The center of your tooth contains the pulp. This is where your nerve tissue and blood vessels are located. Infection of the pulp can be caused by tooth decay, trauma (i.e. car accident, or a hard blow to the face), cracks and chips or repeated dental procedures. Harmful bacteria break through the outer portion of your tooth and open a cavity. If not stopped, the decay will continue toward the nerve of the tooth causing irreversible inflammation in the pulp, which then becomes non-vital. If the root canal is not treated at that time, it will result in an infection or abscess. If the abscess is left untreated, you may experience severe discomfort and the infection could spread to the surrounding bone. In general, symptoms of a pulpal infection can be identified as sensitivity to temperature, visible swelling, or pain in the tooth or gums.
If you experience any of these symptoms, your dentist will first test the tooth in various ways to see how bad the damage is and, if necessary, will gain access through the tooth to remove the diseased pulp. The root canal system is thoroughly cleaned and sealed with a special material so that the tooth can be restored. Since the nerve, blood and nutrient supply is now absent in the tooth this can make it brittle and prone to fracturing which is why a full coverage crown is recommended.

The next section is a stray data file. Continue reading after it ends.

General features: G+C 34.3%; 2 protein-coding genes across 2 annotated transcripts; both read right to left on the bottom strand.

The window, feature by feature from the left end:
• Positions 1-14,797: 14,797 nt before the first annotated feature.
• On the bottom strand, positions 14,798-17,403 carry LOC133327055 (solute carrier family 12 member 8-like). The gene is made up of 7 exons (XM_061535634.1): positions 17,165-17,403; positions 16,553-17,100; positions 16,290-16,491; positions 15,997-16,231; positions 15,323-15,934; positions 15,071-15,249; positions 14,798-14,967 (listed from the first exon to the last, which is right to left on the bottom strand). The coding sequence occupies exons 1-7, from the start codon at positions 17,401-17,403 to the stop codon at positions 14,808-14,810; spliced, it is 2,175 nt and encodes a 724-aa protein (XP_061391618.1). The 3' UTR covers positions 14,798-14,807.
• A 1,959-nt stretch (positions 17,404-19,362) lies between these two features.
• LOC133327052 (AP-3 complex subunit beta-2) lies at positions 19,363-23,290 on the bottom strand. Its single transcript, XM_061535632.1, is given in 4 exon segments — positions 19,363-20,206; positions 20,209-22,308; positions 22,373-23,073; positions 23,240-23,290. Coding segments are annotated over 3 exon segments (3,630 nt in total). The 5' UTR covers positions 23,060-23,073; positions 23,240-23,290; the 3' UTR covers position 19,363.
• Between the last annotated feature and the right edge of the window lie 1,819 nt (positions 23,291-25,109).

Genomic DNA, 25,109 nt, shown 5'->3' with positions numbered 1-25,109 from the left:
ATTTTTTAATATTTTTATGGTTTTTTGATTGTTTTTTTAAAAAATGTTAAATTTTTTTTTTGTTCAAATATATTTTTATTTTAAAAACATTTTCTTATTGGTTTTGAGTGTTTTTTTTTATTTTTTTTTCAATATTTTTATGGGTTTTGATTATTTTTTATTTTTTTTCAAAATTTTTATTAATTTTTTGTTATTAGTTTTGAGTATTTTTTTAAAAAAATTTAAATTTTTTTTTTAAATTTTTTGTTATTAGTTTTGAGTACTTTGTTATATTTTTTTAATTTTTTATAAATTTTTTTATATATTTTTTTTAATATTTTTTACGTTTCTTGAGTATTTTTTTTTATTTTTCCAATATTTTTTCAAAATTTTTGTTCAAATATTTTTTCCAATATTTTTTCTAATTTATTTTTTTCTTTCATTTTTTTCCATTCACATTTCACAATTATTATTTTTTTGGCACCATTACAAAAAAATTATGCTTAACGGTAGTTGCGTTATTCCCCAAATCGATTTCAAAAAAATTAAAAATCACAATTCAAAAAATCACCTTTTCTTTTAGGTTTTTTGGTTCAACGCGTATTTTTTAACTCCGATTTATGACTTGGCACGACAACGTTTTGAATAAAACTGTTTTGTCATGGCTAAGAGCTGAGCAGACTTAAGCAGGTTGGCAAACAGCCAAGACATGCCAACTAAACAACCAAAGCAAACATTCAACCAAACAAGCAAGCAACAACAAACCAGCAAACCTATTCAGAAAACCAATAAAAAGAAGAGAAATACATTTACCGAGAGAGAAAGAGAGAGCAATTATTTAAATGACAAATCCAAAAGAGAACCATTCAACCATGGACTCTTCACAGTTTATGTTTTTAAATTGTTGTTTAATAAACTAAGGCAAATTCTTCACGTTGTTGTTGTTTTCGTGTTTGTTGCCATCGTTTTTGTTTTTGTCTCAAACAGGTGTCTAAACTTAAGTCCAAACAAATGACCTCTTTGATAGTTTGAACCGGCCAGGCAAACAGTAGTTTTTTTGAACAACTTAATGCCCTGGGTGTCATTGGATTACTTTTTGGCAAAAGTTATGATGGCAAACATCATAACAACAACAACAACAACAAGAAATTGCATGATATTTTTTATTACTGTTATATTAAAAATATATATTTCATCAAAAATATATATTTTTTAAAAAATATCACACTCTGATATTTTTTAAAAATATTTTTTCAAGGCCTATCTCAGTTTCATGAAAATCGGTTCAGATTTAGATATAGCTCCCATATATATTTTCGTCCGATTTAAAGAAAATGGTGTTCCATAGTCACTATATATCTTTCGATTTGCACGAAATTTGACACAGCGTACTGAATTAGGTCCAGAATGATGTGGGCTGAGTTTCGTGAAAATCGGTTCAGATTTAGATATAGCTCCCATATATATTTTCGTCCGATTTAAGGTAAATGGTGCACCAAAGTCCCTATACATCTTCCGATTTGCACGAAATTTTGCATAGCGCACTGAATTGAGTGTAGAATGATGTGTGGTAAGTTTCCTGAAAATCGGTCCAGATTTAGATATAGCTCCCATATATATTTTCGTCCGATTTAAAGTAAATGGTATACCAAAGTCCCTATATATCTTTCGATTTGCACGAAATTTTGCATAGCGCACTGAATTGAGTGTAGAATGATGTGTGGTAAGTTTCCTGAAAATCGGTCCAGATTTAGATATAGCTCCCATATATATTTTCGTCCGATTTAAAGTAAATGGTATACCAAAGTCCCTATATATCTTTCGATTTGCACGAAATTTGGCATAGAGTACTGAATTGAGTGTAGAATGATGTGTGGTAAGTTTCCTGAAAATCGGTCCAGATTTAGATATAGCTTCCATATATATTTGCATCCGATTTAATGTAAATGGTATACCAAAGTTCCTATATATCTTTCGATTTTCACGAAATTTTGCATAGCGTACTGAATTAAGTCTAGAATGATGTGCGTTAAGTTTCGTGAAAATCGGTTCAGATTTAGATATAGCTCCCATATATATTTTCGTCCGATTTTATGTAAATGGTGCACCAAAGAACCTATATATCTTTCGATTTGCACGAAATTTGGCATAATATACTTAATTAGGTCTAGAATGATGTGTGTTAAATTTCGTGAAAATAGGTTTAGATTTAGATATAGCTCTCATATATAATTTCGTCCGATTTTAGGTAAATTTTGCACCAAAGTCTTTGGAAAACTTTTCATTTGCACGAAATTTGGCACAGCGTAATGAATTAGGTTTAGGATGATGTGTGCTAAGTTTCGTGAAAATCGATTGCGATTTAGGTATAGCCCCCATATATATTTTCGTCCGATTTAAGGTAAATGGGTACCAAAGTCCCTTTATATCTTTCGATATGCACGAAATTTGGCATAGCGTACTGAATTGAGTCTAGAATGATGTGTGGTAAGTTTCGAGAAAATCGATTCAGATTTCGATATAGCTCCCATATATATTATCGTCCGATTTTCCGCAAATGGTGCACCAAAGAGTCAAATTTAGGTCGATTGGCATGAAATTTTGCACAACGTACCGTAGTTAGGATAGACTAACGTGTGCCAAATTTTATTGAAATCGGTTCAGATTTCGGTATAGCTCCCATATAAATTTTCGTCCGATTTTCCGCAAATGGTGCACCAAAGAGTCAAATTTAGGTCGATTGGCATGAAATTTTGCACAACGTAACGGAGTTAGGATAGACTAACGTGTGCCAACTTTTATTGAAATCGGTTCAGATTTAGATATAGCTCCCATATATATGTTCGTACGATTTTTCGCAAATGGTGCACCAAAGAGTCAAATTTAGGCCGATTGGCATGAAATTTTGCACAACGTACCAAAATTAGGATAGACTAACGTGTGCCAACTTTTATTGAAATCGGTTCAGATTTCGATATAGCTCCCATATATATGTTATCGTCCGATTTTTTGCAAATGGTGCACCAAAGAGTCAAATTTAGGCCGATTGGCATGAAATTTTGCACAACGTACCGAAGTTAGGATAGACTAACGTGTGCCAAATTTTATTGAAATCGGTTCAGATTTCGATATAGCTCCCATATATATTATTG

This procedure usually involves local anesthesia and may be completed in one or more visits depending on the treatment required. Root canal therapy is often performed by a general dentist. In some cases, when the treatment is more complex, an endodontic specialist may be required.